Recovery Blog Post with Stephanie

As a Recovery Coach, my lived experience is my primary resource and strength.

Even after twenty-two years of sobriety, I am still struck by the fact that my most painful experiences have become my greatest gifts–a spiritual alchemy of sorts. Although I made a vow to myself that I would never become an alcoholic like my father, my own struggle with alcohol, and an eating disorder, resulted in my crawling my way to recovery as a thirty-six year-old single mother. That journey would ultimately lead to my becoming a recovery coach. I never anticipated becoming a recovery coach. In fact, I had never even heard of term. Now, more than ever, individuals and families are struggling with substance use disorder and mental health. Folks are desperately wanting to know where to find and get help. There are literally millions of people who could benefit from working with a recovery coach. My clients have said it’s a game changer.

A lot of people drink and abuse drugs or misuse prescription medication when they are alone and keep their consumption a secret. That behavior can be very isolating. It is extremely hard to break that isolation, and to connect with others who have been in the same boat. My first attempt at not drinking was in 1998 when I confided in a friend that I might have a problem. She quit drinking every year for Lent, and I thought maybe she could show me how to do the same. I thought “taking a break” might help me get a handle on things. Doing it with a buddy might do the trick and reassured me that I was going to be Ok. In retrospect, I was toying with a false sense of security. In my mind, if I could successfully quit, I must not have a real problem. It was tough, but every day we checked in with each other and held each other accountable. But here’s the truth: every day I didn’t drink wasn’t a relief. It was just one day closer to when I could start drinking again. Forty days later, mission accomplished. We celebrated by having a drink, and I slowly resumed my intoxicating friendship with white wine; it was my favorite ally. I had started taking antidepressants, and the combo of meds + booze made things worse. There is a reason why the warning label says, “Do Not Take With Alcohol.” Antidepressants enhance the effects of alcohol. I never took the meds as prescribed, and often swilled them back with a glass of Chardonnay.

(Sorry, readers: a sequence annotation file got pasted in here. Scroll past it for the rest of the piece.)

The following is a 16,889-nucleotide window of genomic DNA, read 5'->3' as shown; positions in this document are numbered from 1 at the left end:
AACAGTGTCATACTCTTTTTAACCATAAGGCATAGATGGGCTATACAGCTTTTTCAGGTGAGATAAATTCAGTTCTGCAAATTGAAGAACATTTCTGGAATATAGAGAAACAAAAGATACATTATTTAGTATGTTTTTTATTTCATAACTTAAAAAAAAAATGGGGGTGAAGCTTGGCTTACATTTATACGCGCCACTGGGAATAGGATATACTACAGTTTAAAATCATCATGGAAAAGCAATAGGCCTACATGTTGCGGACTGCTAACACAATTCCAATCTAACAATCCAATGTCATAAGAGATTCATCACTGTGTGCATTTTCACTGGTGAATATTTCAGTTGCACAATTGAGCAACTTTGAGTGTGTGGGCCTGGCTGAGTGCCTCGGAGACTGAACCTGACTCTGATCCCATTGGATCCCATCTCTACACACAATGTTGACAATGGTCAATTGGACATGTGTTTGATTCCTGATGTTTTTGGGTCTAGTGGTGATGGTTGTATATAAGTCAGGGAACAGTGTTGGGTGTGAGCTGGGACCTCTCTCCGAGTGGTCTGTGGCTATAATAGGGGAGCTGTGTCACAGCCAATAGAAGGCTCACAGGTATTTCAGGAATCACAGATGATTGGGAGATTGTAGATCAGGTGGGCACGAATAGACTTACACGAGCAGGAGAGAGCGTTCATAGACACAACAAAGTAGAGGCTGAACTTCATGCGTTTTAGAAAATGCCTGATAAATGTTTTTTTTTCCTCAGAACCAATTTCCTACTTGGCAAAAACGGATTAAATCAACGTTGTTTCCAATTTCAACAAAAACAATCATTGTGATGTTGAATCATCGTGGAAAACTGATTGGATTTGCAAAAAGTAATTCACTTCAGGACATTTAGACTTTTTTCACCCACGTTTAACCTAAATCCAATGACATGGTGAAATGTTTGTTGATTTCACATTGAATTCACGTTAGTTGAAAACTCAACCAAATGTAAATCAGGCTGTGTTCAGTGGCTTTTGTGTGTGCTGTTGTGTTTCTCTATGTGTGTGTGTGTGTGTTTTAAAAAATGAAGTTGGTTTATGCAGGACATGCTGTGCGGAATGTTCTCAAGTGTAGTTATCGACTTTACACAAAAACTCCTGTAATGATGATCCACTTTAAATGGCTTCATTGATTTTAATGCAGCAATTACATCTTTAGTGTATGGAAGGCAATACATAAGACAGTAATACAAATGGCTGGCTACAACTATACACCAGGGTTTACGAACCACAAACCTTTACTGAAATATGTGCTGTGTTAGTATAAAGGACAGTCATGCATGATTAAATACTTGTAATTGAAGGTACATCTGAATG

Divorced, in emotional shambles from another recent break up, struggling at work, and distanced from my friends – my life was unmanageable. Some of my family members were extremely worried, but their concern and advice sounded like criticism and disappointment. Many nights, with a pack of Dunhill cigarettes and my bottle of wine out on the kitchen table, I would call my older brother hoping he could figure out my life for me. I admitted to him I was barely functioning. I was living in a charming little house, volunteered, sat on various non-profit boards and committees, attended book club, played in a tennis group, and had a beautiful little boy. Everything on the outside “looked good.” You would have never known there was a problem. Yet, just under the surface was the undertow of this disease – a strong current with a relentless pull downward. What wasn’t noticeable to most was that I drank at home alone almost every night. I “pre-gamed” before dinner parties and social events, I underate so I could get a better buzz, and was hungover at least three to four times a week. Having a glass of wine had become my companion, my friend, a habit and something to look forward to and depend on every day.

When did I pass through the looking glass? When did my social drinking evolve into problem drinking? It wasn’t when I started drinking vodka from a brown paper bag; that wasn’t the case. It was when unacceptable behavior became acceptable – that’s when I knew. When I began to do things that only problem drinkers or serious ass alcoholics might do. I drank to get over a hangover, and when that didn’t do the trick, I popped a Percocet. I drank on Sundays, I drank before 5pm. I finished other people’s drinks when they weren’t looking. I drove with a “roadie” in the car on my way to drop off and pick up my eight-year-old boy from evening hockey practice. I fell asleep in my clothes. I kept moving the goal posts and began to physically crave alcohol. But it was when the ability to take care of my son began to falter – that got my attention. In fact, that frightened me. With a raging headache, I would pack his lunch box, and put him on the bus in the morning, and then crawl back into bed calling into work sick. At night, I would read him a bedtime story with a glass of wine on the nightstand, and intentionally skip some pages so I could get on with my night. I was also wrestling with a volatile personal relationship, and by staying in that relationship I was exposing my son to things I would have never exposed him to; arguing, late nights, my being too hungover to be able to play with him outside, unexplained behavior. And it all came rushing back to me. I was beginning to do to him what had been done to me. I swore I would never, ever, let the disease of alcoholism in, and I was the one who opened the door. For many mothers, if they won’t get help for themselves, it’s their child who somehow gives them a purpose – a reason to live. Whether that was my mothering instinct or God’s Grace, it gave me a higher calling – a higher purpose which led to my sobriety.